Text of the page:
Big boys do cry. But we’d rather they wept at the things that touch the rest of us, says Vivian Attwood.
Durban - They are as notorious for their pumped-up pecs as they are for the wilting women draped over them at every public appearance. The cameras love them almost as much as they love themselves and they seem to ride the crest of wealth, fame and fortune as though it were their birthright.
These are the men beloved of the tabloids; who seem to epitomise what it means to be “masculine” and leave all the 98-pound weaklings eating their dust. They whip off their shirts at any opportunity to boast testosterone-charged physiques and drive fast cars in black or red (anything else is for middle-of-the-road sissies) that cost six figures and consume enough fuel each month to power a small third-world country.
They strut, smirk, and are generally insufferable, but the more badly they behave (assaulting strangers in nightclubs, having sex with strangers, brandishing weapons in public and cheating on their tax returns) the more the public loves them.
These are the badass boys every mother warned her daughter about. But such is their allure they rake in millions, boost the sales of every rag whose cover they adorn, and win the hearts of the loveliest women. Only to break them, and sometimes destroy or snuff out the lives of those they have never regarded as anything but decorative accessories to enhance their own sense of omnipotence.
But the tide turns; the wheel of justice comes round to exact payment from these pleasure-loving players, and when the last chip is down and they’re stripped of their expensive toys and sponsorship deals, these men crumble and become shambling, pathetic creatures who appeal to those they formerly treated with disdain, for clemency.
Who could forget the fall from grace of superhero sportsman Joost van der Westhuizen? His piercing blue eyes made every red-blooded woman weak at the knees. He was feted, handsomely rewarded and revered as an exemplar of South African machismo. The rumours were always there, despite his marriage to a comely songstress and the birth of picture-perfect children. But we excused his increasingly public peccadillos, saying “men will be men”, with a nudge and a wink.
Until finally there was the lurid photo spread, taken in a seedy hotel room with a woman … and the white powder that looked suspiciously like you-know-what. His wife hung on for dear life as sordid revelations were aired, until finally even she could go no further. Joost knew the game was up.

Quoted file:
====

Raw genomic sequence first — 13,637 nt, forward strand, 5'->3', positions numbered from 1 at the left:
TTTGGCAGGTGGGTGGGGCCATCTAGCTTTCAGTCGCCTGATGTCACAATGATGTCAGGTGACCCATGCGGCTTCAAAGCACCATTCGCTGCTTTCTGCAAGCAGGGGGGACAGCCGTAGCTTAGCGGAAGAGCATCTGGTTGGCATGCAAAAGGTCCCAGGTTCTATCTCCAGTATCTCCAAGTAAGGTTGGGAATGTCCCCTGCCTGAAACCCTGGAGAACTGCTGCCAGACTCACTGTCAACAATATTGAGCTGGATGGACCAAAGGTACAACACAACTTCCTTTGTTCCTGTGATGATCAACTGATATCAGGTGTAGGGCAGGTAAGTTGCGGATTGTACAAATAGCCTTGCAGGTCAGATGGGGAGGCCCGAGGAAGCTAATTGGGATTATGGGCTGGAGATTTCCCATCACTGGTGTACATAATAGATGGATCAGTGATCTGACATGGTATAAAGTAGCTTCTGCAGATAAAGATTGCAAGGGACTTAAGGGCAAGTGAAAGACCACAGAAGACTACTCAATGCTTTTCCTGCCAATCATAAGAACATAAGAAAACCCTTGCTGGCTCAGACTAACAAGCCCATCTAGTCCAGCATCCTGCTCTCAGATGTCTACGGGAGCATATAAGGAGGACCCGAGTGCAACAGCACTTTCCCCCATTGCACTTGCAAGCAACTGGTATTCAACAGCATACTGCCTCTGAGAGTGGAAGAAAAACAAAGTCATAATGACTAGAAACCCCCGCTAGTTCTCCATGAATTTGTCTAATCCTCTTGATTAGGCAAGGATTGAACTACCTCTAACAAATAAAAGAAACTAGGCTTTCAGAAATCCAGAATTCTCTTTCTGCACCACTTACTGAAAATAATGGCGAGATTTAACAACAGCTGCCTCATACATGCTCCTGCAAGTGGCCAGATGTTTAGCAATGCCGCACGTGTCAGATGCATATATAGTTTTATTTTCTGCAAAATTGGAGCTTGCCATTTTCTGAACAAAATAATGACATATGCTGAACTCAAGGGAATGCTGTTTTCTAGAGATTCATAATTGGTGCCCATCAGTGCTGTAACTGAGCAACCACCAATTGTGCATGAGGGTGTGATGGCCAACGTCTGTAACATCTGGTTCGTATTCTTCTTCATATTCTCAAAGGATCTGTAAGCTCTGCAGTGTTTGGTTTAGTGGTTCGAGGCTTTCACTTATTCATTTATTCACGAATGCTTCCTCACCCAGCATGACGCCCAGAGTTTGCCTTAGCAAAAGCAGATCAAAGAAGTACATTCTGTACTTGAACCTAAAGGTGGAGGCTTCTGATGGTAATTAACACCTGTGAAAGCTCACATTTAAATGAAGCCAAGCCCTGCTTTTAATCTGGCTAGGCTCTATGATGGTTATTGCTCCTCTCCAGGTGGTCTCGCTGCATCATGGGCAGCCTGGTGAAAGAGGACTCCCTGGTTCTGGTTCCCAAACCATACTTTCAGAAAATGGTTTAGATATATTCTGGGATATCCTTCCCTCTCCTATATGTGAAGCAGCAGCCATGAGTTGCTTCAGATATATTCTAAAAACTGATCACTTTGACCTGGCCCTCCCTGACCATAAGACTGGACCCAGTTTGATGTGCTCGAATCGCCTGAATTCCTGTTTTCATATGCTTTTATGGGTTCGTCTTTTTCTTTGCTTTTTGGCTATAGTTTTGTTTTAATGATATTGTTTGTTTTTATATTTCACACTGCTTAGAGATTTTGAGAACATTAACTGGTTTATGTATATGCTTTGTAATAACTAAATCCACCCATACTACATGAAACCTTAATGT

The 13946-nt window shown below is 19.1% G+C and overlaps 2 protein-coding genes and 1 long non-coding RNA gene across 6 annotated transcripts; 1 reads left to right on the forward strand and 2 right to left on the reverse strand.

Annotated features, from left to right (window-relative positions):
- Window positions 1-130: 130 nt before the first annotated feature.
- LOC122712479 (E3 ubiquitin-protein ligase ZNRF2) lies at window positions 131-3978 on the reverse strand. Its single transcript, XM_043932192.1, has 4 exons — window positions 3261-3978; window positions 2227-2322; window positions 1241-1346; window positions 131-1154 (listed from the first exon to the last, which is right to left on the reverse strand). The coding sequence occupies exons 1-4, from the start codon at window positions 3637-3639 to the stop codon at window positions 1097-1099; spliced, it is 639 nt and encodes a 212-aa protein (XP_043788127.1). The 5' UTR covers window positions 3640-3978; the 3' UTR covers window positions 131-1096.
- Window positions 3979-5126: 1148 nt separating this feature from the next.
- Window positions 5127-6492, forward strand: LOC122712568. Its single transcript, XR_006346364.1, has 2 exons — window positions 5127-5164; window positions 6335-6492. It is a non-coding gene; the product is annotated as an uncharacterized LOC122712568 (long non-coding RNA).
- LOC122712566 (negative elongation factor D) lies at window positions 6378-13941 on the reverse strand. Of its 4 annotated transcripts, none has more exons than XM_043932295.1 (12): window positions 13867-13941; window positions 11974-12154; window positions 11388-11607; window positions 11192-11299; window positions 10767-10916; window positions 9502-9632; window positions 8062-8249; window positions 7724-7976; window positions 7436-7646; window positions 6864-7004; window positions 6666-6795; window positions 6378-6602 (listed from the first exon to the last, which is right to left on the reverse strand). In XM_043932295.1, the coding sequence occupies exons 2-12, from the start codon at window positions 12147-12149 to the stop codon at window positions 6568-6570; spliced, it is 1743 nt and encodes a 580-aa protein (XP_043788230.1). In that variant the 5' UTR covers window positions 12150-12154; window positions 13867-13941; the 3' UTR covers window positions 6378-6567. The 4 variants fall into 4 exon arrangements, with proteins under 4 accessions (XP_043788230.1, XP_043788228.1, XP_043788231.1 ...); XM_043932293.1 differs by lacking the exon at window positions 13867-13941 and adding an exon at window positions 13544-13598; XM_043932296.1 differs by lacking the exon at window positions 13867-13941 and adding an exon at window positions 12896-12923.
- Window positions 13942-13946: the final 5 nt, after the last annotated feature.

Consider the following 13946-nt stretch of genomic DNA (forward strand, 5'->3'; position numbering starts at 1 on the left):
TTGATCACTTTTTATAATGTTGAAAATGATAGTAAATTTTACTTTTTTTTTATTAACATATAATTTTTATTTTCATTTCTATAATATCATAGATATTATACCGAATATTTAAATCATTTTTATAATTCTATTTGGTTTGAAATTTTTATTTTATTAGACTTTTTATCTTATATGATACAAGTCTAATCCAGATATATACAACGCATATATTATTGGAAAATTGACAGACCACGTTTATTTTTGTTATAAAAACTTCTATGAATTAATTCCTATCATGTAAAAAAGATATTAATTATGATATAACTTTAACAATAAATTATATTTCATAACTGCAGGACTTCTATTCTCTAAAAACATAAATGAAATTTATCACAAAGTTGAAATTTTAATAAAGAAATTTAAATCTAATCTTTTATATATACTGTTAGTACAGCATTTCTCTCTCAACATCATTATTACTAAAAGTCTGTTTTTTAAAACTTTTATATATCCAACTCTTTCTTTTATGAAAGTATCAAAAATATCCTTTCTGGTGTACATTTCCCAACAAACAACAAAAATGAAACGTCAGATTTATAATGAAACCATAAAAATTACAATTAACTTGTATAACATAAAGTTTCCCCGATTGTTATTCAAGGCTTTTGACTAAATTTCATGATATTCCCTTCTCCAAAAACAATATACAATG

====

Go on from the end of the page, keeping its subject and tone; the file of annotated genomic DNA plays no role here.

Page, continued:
He wept, gnashed his teeth and abased himself. When he was diagnosed with a dread disease, the old supporters nudged one another again, and suggested it might be divine retribution.
And then came our local bad boy, Rajiv Narandas; pumped up with steroids and ready to pick a fight with whoever was first in line. He had the super-cars, the gorgeous girls, a doting mother. But she couldn’t stop the axe falling and he faces the outcome of a trial in which he is charged with killing a man.
Rajiv has faced serious assault charges before, and walked out of court a free man. But when it came to a little ball of fluff called Pookie – a miniature lapdog – we saw the little boy inside the man.
He railed and begged the court recently to return the pint-sized beast to him, alleging his mother’s business associate had alienated the dog’s affections and was holding it against its will.
Another local man-about-town fell a lot further when his rampant ego and God complex got the better of him. Mathew Naidoo, who sneered and lied his way through a sensational double murder trial for his role in the brutal slayings of Westville couple Riekie and Johan Lotter, is serving a life sentence for the crimes.
On trial in the Durban High Court for manipulating his lover, Nicolette Lotter, and her brother Hardus, into thinking he was “the Third Son of God” Naidoo was finally reduced to a quivering jelly when the State prosecutor showed him pictures of his victims in the autopsy room. His “collapse” on the stand might have been feigned, but his terror at realising the game was finally up was real.
Now we have Shrien Dewani, the Brit born to the good life; scion of a wealthy family, who wed the beautiful Anni Hindocha, who would soon be dead in a taxi in Gugulethu.
Dewani has spent three years allegedly suffering a range of mental illnesses designed to keep him out of a South African dock.
In court in Cape Town this week, there was grey in his hair and none of the jaunty demeanour.
And Oscar, oh Oscar. The man we elevated to an impossible lofty pedestal. Champion of the handicapped, with his chiselled cheekbones and sad family history, his triumph in destroying prejudice against the less than able-bodied in the world sporting arena.
His lovely life of mansions and fast cars and beautiful women, laid waste by a terrible shooting “accident” on the day of love, St Valentine’s.
We didn’t want to believe he might have killed Reeva knowingly, deliberately.
We clung to our illusions, and we are holding their tatters still.
But this week’s unrelenting cross-examination, and Oscar’s pathetic, and finally annoying histrionics – his vomiting and sobbing, and sobbing some more – have turned the tide of public opinion.
Big boys do cry.
But we’d rather they wept at the things that touch the rest of us… injustice; cruelty to dumb animals; poverty and the effects of war.
When their tears are wrung because they have been the architects of their own arrogance and supercilious disdain for others, they leave us cold. Oh, how the mighty have fallen. Lady Justice has the last word.